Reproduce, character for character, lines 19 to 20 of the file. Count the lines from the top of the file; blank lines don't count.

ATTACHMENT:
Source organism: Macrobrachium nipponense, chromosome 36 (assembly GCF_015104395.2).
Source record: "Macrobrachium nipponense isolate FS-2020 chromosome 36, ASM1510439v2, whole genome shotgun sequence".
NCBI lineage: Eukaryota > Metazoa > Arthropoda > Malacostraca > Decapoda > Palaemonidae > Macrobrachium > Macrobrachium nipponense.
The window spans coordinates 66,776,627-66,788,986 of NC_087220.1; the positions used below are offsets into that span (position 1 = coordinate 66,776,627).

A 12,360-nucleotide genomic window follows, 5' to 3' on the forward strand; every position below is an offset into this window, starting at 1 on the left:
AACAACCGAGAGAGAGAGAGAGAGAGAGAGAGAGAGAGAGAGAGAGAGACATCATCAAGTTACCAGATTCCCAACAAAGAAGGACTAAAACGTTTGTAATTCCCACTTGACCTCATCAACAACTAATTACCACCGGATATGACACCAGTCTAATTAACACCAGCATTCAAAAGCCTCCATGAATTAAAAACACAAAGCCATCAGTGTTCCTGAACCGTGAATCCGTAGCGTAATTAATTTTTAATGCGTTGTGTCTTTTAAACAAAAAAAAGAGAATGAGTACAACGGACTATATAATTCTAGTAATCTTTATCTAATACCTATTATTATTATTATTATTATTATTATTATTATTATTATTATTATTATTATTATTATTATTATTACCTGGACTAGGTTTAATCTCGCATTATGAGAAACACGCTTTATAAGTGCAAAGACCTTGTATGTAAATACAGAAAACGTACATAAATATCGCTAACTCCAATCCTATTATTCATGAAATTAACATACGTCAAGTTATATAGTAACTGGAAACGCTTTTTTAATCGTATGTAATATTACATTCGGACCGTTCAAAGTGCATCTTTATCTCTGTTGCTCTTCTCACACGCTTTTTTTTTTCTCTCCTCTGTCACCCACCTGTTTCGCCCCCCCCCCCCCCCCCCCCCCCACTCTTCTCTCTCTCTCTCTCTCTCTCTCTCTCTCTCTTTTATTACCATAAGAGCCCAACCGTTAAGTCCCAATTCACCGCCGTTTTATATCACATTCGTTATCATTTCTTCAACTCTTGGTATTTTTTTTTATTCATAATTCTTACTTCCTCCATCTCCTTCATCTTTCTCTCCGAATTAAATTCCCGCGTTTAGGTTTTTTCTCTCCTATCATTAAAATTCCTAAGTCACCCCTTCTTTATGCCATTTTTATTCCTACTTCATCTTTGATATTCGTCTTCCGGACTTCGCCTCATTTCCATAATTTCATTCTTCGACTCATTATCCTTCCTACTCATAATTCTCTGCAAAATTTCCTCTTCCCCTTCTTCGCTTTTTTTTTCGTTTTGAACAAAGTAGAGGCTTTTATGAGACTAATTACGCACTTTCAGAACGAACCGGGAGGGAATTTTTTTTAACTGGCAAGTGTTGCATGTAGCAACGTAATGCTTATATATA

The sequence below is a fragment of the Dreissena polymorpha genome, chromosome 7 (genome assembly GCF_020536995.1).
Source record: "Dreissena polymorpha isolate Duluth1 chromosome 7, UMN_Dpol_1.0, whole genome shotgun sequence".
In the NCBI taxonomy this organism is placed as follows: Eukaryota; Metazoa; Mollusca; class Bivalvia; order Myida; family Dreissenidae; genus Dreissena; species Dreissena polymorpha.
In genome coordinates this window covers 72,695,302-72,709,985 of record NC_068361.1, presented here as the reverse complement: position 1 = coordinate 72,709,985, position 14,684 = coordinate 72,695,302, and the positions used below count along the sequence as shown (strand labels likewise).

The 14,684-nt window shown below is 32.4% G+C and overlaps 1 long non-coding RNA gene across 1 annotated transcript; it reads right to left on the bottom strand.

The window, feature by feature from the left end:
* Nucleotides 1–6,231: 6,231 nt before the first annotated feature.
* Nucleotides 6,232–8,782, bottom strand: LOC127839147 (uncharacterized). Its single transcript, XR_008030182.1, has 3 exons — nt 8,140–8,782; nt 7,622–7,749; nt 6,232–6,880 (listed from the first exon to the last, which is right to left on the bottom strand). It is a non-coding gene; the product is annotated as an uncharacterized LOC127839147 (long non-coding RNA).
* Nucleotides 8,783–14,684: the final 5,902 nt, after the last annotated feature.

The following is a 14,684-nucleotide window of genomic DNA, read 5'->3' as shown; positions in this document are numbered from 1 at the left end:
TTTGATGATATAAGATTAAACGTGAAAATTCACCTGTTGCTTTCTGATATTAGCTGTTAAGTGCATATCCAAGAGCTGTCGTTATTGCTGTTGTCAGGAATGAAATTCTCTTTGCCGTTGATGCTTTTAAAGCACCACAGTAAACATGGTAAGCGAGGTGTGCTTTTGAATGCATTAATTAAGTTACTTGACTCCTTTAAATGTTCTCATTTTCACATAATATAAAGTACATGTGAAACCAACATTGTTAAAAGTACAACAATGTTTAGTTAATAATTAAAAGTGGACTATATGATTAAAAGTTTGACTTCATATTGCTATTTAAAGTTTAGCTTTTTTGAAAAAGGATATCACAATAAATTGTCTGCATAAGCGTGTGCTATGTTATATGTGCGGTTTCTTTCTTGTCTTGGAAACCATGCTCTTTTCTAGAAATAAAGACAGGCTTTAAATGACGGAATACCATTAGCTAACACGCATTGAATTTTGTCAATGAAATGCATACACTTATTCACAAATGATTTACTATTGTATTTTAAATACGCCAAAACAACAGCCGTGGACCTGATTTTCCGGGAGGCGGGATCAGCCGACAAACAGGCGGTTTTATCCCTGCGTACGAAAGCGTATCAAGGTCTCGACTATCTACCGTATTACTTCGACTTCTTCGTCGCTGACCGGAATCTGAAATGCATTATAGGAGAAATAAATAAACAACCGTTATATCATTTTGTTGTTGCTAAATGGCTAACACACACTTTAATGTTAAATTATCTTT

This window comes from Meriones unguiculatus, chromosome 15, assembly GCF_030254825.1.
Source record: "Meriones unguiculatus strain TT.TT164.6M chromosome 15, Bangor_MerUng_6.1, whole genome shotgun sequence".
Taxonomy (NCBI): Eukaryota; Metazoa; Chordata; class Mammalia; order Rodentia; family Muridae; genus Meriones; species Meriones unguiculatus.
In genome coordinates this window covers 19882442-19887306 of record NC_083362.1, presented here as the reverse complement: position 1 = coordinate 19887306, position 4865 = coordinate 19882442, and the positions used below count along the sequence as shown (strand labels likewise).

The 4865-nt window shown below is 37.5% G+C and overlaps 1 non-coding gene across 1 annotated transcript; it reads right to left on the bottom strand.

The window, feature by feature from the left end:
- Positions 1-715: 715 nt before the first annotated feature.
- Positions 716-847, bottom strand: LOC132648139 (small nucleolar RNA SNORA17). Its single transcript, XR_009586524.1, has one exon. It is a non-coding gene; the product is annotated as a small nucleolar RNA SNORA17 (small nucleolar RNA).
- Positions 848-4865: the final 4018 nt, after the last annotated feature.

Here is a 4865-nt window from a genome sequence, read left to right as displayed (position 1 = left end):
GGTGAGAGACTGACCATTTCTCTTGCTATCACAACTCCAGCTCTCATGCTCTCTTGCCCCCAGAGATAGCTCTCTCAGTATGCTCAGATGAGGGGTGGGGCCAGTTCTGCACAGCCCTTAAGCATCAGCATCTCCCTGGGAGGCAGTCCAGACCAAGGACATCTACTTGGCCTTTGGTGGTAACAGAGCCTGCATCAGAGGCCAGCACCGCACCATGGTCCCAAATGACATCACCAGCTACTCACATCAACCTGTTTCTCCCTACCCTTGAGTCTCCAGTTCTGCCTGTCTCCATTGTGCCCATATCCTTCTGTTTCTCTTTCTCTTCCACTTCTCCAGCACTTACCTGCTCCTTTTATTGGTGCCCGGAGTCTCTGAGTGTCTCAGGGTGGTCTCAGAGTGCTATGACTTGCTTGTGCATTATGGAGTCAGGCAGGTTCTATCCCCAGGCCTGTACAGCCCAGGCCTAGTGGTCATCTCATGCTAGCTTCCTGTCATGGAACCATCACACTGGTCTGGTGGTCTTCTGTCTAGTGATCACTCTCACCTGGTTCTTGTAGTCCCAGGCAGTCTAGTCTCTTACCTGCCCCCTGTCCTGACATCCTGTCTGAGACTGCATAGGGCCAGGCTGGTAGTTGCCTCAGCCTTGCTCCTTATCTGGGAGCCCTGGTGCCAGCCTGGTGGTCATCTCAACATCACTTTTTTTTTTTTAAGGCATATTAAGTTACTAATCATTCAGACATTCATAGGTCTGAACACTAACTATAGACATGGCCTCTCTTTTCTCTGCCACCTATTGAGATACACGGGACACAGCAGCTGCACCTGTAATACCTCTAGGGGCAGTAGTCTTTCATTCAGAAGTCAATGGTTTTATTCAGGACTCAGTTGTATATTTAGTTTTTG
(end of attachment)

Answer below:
Source record: "Meriones unguiculatus strain TT.TT164.6M chromosome 15, Bangor_MerUng_6.1, whole genome shotgun sequence".
Taxonomy (NCBI): Eukaryota; Metazoa; Chordata; class Mammalia; order Rodentia; family Muridae; genus Meriones; species Meriones unguiculatus.